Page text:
The dog recovered uneventfully from anesthesia and was hospitalized for transfusion with canine fresh frozen plasma (30 mL/kg [13.6 mL/lb]), fluid therapy (lactated Ringer solution; 80 mL/h), and treatment with maropitant (1 mg/kg [0.45 mg/lb], IV, q 24 h), famotidine (0.5 mg/kg [0.2 mg/lb], IV, q 12 h), pantoprazole (1 mg/kg, IV, q 12 h), and sucralfate (1 g, PO, q 8 h). During hospitalization, the dog was alert and active, readily ate small meals offered every 6 hours, and had pink mucous membranes and no further episodes of vomiting. After 48 hours of hospitalization, the dog was discharged with prescriptions of omeprazole (0.8 mg/kg [0.4 mg/lb], PO, q 12 h for 10 days), sucralfate (0.04 mg/kg [0.02 mg/lb], PO, q 12 h for 10 days), and maropitant (2.4 mg/kg [1.1 mg/lb], PO, q 24 h for 5 days).

One week later, radiography was repeated. The previously observed gastric abnormalities had resolved (Figure 3). The owner declined reassessment of the dog's coagulation status.

Figure 3
Figure 3

Left lateral abdominal (A) and ventrodorsal cranial abdominal (B) radiographic images of the dog described in Figure 1 obtained 1 week after hospital discharge. There is no evidence of the abnormal soft tissue structure identified during the previous radiographic examination.

Citation: Journal of the American Veterinary Medical Association 258, 12; 10.2460/javma.258.12.1333

Comments

Radiographic findings for the dog of the present report included a large, soft tissue opaque structure in the fundic region of the stomach. The differential diagnosis list for this finding included foreign body with solid soft tissue characteristics, pylorogastric intussusception, and mural gastric mass. Hematoma as a mural gastric mass was a concern because of the previous diagnosis of hemophilia A. Dogs with hemophilia A have spontaneous bleeding that is inversely proportional to their FVIII activity and that may occur with minimal trauma.1,2,3,4 Hematomas and other signs of hemorrhage may occur at unusual anatomic sites, such as in the submucosal area of the gastric wall as identified during endoscopy for the dog of the present report.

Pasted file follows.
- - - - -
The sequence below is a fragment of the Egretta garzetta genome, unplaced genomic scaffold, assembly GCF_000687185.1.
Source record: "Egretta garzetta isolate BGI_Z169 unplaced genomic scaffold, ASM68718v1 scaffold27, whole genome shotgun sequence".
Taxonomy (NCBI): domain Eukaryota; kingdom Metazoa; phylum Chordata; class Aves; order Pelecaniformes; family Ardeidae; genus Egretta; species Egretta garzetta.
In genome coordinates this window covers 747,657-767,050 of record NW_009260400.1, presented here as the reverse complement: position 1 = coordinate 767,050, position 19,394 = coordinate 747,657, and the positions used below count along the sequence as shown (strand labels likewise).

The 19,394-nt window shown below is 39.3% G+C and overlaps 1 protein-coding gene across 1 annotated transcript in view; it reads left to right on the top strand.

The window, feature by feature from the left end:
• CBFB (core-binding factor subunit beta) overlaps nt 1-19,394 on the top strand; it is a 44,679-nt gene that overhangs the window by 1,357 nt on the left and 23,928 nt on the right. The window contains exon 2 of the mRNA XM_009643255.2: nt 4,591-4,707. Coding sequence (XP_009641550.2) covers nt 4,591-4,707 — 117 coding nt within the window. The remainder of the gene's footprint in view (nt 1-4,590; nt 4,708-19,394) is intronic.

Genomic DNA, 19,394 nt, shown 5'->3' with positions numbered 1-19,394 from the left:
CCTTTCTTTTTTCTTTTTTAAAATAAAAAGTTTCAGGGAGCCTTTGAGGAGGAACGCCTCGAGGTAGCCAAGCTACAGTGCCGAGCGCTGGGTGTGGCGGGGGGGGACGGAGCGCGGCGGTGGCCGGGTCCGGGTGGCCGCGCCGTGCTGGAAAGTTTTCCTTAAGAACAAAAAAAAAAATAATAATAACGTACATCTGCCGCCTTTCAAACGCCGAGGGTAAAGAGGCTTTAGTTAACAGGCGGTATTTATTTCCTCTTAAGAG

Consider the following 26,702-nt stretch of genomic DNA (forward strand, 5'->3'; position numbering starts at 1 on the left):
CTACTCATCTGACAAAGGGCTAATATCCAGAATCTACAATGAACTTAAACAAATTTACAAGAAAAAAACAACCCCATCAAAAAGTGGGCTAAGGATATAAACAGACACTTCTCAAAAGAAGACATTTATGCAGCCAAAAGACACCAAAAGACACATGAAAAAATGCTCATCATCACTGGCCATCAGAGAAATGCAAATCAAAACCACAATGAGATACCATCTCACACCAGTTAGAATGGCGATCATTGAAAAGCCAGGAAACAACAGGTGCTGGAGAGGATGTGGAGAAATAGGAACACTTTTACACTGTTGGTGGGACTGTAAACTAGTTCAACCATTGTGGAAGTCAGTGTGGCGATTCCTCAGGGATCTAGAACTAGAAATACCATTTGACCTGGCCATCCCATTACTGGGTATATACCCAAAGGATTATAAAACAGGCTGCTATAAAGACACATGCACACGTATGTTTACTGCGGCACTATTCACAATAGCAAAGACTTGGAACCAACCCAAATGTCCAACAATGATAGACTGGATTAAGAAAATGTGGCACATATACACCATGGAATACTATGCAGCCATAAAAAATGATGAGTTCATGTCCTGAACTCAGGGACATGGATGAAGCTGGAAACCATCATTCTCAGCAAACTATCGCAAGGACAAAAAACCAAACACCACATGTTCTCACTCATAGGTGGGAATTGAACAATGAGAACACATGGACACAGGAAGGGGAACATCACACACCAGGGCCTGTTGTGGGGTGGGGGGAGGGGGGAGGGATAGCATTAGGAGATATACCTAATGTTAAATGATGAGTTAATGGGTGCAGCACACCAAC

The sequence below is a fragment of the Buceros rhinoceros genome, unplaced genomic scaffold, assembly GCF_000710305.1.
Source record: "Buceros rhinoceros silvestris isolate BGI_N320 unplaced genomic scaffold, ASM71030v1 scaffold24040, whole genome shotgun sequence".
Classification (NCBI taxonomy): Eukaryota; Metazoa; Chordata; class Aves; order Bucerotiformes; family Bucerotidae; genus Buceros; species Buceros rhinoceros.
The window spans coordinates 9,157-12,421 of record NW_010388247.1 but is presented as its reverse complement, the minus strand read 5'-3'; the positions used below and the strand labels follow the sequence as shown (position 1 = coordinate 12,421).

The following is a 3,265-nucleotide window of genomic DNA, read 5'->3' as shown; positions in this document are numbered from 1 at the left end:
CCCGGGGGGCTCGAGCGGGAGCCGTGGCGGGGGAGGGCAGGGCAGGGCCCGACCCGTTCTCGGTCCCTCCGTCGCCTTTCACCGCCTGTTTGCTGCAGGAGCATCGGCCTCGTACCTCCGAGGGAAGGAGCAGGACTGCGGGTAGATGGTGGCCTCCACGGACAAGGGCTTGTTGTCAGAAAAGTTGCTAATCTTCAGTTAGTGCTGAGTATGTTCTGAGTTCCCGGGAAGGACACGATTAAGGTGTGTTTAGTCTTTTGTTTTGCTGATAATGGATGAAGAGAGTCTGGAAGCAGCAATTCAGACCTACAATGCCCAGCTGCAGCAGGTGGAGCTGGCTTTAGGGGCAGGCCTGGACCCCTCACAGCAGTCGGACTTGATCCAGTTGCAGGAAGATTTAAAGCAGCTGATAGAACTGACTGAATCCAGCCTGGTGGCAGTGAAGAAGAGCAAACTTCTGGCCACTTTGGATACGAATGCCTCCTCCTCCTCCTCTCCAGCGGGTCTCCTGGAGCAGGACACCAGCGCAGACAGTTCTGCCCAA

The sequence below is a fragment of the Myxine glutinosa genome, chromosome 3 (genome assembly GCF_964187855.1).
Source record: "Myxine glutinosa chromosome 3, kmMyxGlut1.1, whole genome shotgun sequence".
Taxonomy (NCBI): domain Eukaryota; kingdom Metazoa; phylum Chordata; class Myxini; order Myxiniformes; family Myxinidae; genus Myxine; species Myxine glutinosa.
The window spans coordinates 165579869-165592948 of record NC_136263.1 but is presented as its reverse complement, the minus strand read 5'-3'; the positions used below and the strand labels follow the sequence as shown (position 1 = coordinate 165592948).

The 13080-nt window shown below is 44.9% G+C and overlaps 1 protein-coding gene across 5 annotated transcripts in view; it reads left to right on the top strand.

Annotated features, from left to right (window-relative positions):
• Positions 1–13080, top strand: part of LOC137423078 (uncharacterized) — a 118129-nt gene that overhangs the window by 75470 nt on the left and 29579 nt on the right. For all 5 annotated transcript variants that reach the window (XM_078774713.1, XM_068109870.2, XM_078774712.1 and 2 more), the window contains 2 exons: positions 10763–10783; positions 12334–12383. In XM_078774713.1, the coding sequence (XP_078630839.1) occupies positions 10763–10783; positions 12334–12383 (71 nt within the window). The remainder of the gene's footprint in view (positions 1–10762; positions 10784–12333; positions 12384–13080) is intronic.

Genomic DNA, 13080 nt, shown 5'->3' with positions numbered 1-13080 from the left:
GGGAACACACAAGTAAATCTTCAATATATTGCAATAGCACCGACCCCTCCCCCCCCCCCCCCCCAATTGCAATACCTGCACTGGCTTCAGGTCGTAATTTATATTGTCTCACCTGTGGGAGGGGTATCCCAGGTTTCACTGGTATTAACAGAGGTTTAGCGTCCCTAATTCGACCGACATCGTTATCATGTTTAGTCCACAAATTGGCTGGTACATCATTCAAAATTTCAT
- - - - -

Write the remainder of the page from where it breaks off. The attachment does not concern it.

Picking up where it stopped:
Pylorogastric intussusception with ischemia and vascular congestion could create radiographic findings similar to those of the dog of the present report.5,6 Abdominal ultrasonography was not performed but may have been useful in evaluating the presumed gastric mural hematoma and ruling out concurrent pylorogastric intussusception.7 Intussusception and submucosal hemorrhage could occur concurrently in a patient with hemophilia. Further, pylorogastric intussusceptions may resolve spontaneously and do not necessarily require immediate surgical intervention.6 In the dog of the present report, radiography repeated 1 week after treatment confirmed resolution of the gastric abnormalities initially observed.

With the use of endoscopy, we ruled out the presence of a foreign body in the esophagus, stomach, and duodenum and could see purple to black discolored gastric mucosa along a space-occupying mass consistent with gastric hematoma formation. When these findings were considered with the dog's hemophilia A and present health status and our key differential diagnoses for the abnormalities identified on the initial radiographic examination, conservative medical management was selected, the success of which was evident by the resolution of clinical signs and results of repeated radiography.

References

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    Lee H, Yeon S, Lee H, et al. Ultrasonographic diagnosis—pylorogastric intussusception in a dog. Vet Radiol Ultrasound 2005;46:317318.